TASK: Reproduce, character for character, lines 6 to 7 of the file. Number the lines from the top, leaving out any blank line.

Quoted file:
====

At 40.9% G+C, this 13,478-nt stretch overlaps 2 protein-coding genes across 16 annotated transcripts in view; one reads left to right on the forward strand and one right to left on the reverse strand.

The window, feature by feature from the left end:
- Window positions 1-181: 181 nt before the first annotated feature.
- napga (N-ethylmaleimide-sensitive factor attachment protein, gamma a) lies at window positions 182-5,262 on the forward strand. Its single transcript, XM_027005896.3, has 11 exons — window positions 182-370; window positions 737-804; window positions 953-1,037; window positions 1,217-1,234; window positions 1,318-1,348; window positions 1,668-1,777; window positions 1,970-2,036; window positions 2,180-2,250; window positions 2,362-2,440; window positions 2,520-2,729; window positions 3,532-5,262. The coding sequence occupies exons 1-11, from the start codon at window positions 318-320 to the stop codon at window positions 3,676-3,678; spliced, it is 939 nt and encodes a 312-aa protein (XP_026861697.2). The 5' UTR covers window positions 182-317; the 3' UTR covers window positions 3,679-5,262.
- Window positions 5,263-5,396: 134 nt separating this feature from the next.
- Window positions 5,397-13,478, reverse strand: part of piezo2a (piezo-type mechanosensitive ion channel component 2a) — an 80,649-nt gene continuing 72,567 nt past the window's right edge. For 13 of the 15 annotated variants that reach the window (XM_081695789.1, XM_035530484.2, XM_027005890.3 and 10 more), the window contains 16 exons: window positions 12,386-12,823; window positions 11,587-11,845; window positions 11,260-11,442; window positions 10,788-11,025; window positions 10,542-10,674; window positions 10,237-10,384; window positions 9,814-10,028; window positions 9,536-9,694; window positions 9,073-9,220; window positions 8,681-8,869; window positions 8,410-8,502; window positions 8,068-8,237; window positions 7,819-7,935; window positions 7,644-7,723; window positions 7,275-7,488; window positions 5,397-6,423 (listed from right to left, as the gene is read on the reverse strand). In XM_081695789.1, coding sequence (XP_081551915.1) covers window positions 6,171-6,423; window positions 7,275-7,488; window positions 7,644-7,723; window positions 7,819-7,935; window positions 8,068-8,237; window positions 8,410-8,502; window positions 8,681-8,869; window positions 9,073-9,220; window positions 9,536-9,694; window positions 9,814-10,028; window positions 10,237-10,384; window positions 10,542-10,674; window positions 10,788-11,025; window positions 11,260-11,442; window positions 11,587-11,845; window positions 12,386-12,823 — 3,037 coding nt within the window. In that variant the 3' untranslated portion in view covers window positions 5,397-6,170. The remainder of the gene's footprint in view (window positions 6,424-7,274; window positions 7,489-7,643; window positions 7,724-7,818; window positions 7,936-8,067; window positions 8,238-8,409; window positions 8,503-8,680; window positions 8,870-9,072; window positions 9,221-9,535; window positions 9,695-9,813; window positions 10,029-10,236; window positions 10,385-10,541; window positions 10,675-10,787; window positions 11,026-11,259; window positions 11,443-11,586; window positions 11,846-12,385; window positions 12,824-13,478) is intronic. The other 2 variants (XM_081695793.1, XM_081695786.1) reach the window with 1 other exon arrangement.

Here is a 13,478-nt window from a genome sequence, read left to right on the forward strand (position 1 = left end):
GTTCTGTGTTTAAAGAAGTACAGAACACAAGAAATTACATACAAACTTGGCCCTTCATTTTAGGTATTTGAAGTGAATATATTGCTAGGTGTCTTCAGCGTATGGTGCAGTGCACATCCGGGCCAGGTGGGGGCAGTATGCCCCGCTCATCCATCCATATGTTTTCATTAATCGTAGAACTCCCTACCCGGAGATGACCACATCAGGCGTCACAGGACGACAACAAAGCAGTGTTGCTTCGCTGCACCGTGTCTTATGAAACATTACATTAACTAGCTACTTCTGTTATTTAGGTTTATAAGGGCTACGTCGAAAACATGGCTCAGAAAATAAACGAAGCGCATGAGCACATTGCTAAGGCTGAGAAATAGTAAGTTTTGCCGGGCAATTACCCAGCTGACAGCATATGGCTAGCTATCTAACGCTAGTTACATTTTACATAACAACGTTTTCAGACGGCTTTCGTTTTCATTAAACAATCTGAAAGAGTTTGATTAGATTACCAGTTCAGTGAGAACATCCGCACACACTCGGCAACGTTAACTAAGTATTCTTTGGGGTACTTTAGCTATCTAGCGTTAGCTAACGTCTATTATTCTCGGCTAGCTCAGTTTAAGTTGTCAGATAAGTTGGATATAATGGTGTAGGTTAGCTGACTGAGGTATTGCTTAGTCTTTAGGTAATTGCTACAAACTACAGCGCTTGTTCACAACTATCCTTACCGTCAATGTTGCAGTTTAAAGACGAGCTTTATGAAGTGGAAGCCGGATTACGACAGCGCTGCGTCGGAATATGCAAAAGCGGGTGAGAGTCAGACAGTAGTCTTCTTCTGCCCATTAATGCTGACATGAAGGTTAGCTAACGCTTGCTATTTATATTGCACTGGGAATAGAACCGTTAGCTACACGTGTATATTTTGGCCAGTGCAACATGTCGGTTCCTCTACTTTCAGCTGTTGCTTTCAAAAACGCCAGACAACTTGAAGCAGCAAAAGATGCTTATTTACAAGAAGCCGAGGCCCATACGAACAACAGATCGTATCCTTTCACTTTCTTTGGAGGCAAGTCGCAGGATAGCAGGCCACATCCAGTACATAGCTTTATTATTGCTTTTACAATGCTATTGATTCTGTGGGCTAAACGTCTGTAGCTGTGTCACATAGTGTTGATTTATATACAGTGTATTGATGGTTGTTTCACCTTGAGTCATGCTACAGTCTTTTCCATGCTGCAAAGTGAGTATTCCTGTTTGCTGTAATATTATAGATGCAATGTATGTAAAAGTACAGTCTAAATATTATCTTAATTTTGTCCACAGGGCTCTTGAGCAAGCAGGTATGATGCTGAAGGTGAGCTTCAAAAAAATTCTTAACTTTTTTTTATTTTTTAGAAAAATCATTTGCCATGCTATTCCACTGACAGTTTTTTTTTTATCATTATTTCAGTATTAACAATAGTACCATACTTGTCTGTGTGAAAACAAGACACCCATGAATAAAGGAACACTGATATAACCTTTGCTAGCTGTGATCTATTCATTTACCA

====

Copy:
- Window positions 5,397-13,478, reverse strand: part of piezo2a (piezo-type mechanosensitive ion channel component 2a) — an 80,649-nt gene continuing 72,567 nt past the window's right edge. For 13 of the 15 annotated variants that reach the window (XM_081695789.1, XM_035530484.2, XM_027005890.3 and 10 more), the window contains 16 exons: window positions 12,386-12,823; window positions 11,587-11,845; window positions 11,260-11,442; window positions 10,788-11,025; window positions 10,542-10,674; window positions 10,237-10,384; window positions 9,814-10,028; window positions 9,536-9,694; window positions 9,073-9,220; window positions 8,681-8,869; window positions 8,410-8,502; window positions 8,068-8,237; window positions 7,819-7,935; window positions 7,644-7,723; window positions 7,275-7,488; window positions 5,397-6,423 (listed from right to left, as the gene is read on the reverse strand). In XM_081695789.1, coding sequence (XP_081551915.1) covers window positions 6,171-6,423; window positions 7,275-7,488; window positions 7,644-7,723; window positions 7,819-7,935; window positions 8,068-8,237; window positions 8,410-8,502; window positions 8,681-8,869; window positions 9,073-9,220; window positions 9,536-9,694; window positions 9,814-10,028; window positions 10,237-10,384; window positions 10,542-10,674; window positions 10,788-11,025; window positions 11,260-11,442; window positions 11,587-11,845; window positions 12,386-12,823 — 3,037 coding nt within the window. In that variant the 3' untranslated portion in view covers window positions 5,397-6,170. The remainder of the gene's footprint in view (window positions 6,424-7,274; window positions 7,489-7,643; window positions 7,724-7,818; window positions 7,936-8,067; window positions 8,238-8,409; window positions 8,503-8,680; window positions 8,870-9,072; window positions 9,221-9,535; window positions 9,695-9,813; window positions 10,029-10,236; window positions 10,385-10,541; window positions 10,675-10,787; window positions 11,026-11,259; window positions 11,443-11,586; window positions 11,846-12,385; window positions 12,824-13,478) is intronic. The other 2 variants (XM_081695793.1, XM_081695786.1) reach the window with 1 other exon arrangement.

Here is a 13,478-nt window from a genome sequence, read left to right on the forward strand (position 1 = left end):